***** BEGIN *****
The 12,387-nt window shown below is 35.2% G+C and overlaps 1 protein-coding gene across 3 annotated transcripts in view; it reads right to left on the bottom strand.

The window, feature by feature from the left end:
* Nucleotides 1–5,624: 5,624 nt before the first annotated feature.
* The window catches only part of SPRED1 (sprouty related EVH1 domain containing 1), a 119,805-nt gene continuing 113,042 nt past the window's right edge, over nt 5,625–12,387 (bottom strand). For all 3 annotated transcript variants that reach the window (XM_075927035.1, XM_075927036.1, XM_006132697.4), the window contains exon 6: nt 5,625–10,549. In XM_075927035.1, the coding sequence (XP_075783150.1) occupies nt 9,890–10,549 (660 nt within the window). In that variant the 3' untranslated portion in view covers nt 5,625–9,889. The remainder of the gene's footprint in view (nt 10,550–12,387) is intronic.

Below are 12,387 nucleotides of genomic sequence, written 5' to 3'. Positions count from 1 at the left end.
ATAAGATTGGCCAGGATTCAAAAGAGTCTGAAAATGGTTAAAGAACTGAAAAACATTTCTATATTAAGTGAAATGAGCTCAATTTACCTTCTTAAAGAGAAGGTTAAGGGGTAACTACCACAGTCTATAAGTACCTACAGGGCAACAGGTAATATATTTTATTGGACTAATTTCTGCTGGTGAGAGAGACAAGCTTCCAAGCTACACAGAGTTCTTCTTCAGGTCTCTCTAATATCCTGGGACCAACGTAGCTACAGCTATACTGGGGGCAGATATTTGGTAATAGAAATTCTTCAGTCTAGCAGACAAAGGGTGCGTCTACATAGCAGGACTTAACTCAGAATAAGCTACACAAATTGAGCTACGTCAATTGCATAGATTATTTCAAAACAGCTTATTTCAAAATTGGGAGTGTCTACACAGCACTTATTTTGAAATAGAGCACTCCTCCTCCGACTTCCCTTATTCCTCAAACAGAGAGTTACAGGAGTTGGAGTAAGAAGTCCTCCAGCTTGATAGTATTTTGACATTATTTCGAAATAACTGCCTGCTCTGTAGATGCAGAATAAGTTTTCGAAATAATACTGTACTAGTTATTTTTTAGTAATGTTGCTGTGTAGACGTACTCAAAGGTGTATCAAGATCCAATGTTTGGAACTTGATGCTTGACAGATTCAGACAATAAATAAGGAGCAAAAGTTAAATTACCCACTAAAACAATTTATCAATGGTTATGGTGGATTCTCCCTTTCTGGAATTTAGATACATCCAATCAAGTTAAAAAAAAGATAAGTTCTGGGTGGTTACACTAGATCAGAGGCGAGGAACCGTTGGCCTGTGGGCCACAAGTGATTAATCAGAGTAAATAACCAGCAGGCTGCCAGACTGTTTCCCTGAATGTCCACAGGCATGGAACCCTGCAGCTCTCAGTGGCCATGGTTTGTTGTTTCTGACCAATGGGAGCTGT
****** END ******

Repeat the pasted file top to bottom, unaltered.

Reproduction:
The 12,387-nt window shown below is 35.2% G+C and overlaps 1 protein-coding gene across 3 annotated transcripts in view; it reads right to left on the bottom strand.

The window, feature by feature from the left end:
* Nucleotides 1–5,624: 5,624 nt before the first annotated feature.
* The window catches only part of SPRED1 (sprouty related EVH1 domain containing 1), a 119,805-nt gene continuing 113,042 nt past the window's right edge, over nt 5,625–12,387 (bottom strand). For all 3 annotated transcript variants that reach the window (XM_075927035.1, XM_075927036.1, XM_006132697.4), the window contains exon 6: nt 5,625–10,549. In XM_075927035.1, the coding sequence (XP_075783150.1) occupies nt 9,890–10,549 (660 nt within the window). In that variant the 3' untranslated portion in view covers nt 5,625–9,889. The remainder of the gene's footprint in view (nt 10,550–12,387) is intronic.

Below are 12,387 nucleotides of genomic sequence, written 5' to 3'. Positions count from 1 at the left end.
ATAAGATTGGCCAGGATTCAAAAGAGTCTGAAAATGGTTAAAGAACTGAAAAACATTTCTATATTAAGTGAAATGAGCTCAATTTACCTTCTTAAAGAGAAGGTTAAGGGGTAACTACCACAGTCTATAAGTACCTACAGGGCAACAGGTAATATATTTTATTGGACTAATTTCTGCTGGTGAGAGAGACAAGCTTCCAAGCTACACAGAGTTCTTCTTCAGGTCTCTCTAATATCCTGGGACCAACGTAGCTACAGCTATACTGGGGGCAGATATTTGGTAATAGAAATTCTTCAGTCTAGCAGACAAAGGGTGCGTCTACATAGCAGGACTTAACTCAGAATAAGCTACACAAATTGAGCTACGTCAATTGCATAGATTATTTCAAAACAGCTTATTTCAAAATTGGGAGTGTCTACACAGCACTTATTTTGAAATAGAGCACTCCTCCTCCGACTTCCCTTATTCCTCAAACAGAGAGTTACAGGAGTTGGAGTAAGAAGTCCTCCAGCTTGATAGTATTTTGACATTATTTCGAAATAACTGCCTGCTCTGTAGATGCAGAATAAGTTTTCGAAATAATACTGTACTAGTTATTTTTTAGTAATGTTGCTGTGTAGACGTACTCAAAGGTGTATCAAGATCCAATGTTTGGAACTTGATGCTTGACAGATTCAGACAATAAATAAGGAGCAAAAGTTAAATTACCCACTAAAACAATTTATCAATGGTTATGGTGGATTCTCCCTTTCTGGAATTTAGATACATCCAATCAAGTTAAAAAAAAGATAAGTTCTGGGTGGTTACACTAGATCAGAGGCGAGGAACCGTTGGCCTGTGGGCCACAAGTGATTAATCAGAGTAAATAACCAGCAGGCTGCCAGACTGTTTCCCTGAATGTCCACAGGCATGGAACCCTGCAGCTCTCAGTGGCCATGGTTTGTTGTTTCTGACCAATGGGAGCTGT